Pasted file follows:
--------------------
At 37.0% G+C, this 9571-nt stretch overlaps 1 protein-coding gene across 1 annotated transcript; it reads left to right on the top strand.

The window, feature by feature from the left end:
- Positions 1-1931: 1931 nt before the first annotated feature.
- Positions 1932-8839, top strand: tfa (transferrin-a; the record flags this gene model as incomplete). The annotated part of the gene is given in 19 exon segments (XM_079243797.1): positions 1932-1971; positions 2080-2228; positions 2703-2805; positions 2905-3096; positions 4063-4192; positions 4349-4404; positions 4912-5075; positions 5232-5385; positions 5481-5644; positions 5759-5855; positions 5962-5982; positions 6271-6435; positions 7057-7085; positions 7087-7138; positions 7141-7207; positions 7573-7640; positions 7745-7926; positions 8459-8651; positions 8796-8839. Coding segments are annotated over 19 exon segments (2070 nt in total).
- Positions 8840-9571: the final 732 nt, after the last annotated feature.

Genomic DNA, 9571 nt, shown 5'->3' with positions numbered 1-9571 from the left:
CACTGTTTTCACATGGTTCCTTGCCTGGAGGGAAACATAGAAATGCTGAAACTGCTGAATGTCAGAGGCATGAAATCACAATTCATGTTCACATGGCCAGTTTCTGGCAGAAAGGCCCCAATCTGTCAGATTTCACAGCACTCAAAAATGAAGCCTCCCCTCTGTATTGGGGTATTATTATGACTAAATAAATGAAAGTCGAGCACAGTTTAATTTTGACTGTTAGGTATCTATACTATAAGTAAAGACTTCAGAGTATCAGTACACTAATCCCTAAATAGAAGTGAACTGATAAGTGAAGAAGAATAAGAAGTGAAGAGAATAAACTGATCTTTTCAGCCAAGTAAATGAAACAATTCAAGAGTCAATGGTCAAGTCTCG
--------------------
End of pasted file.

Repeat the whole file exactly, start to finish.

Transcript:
At 37.0% G+C, this 9571-nt stretch overlaps 1 protein-coding gene across 1 annotated transcript; it reads left to right on the top strand.

The window, feature by feature from the left end:
- Positions 1-1931: 1931 nt before the first annotated feature.
- Positions 1932-8839, top strand: tfa (transferrin-a; the record flags this gene model as incomplete). The annotated part of the gene is given in 19 exon segments (XM_079243797.1): positions 1932-1971; positions 2080-2228; positions 2703-2805; positions 2905-3096; positions 4063-4192; positions 4349-4404; positions 4912-5075; positions 5232-5385; positions 5481-5644; positions 5759-5855; positions 5962-5982; positions 6271-6435; positions 7057-7085; positions 7087-7138; positions 7141-7207; positions 7573-7640; positions 7745-7926; positions 8459-8651; positions 8796-8839. Coding segments are annotated over 19 exon segments (2070 nt in total).
- Positions 8840-9571: the final 732 nt, after the last annotated feature.

Genomic DNA, 9571 nt, shown 5'->3' with positions numbered 1-9571 from the left:
CACTGTTTTCACATGGTTCCTTGCCTGGAGGGAAACATAGAAATGCTGAAACTGCTGAATGTCAGAGGCATGAAATCACAATTCATGTTCACATGGCCAGTTTCTGGCAGAAAGGCCCCAATCTGTCAGATTTCACAGCACTCAAAAATGAAGCCTCCCCTCTGTATTGGGGTATTATTATGACTAAATAAATGAAAGTCGAGCACAGTTTAATTTTGACTGTTAGGTATCTATACTATAAGTAAAGACTTCAGAGTATCAGTACACTAATCCCTAAATAGAAGTGAACTGATAAGTGAAGAAGAATAAGAAGTGAAGAGAATAAACTGATCTTTTCAGCCAAGTAAATGAAACAATTCAAGAGTCAATGGTCAAGTCTCG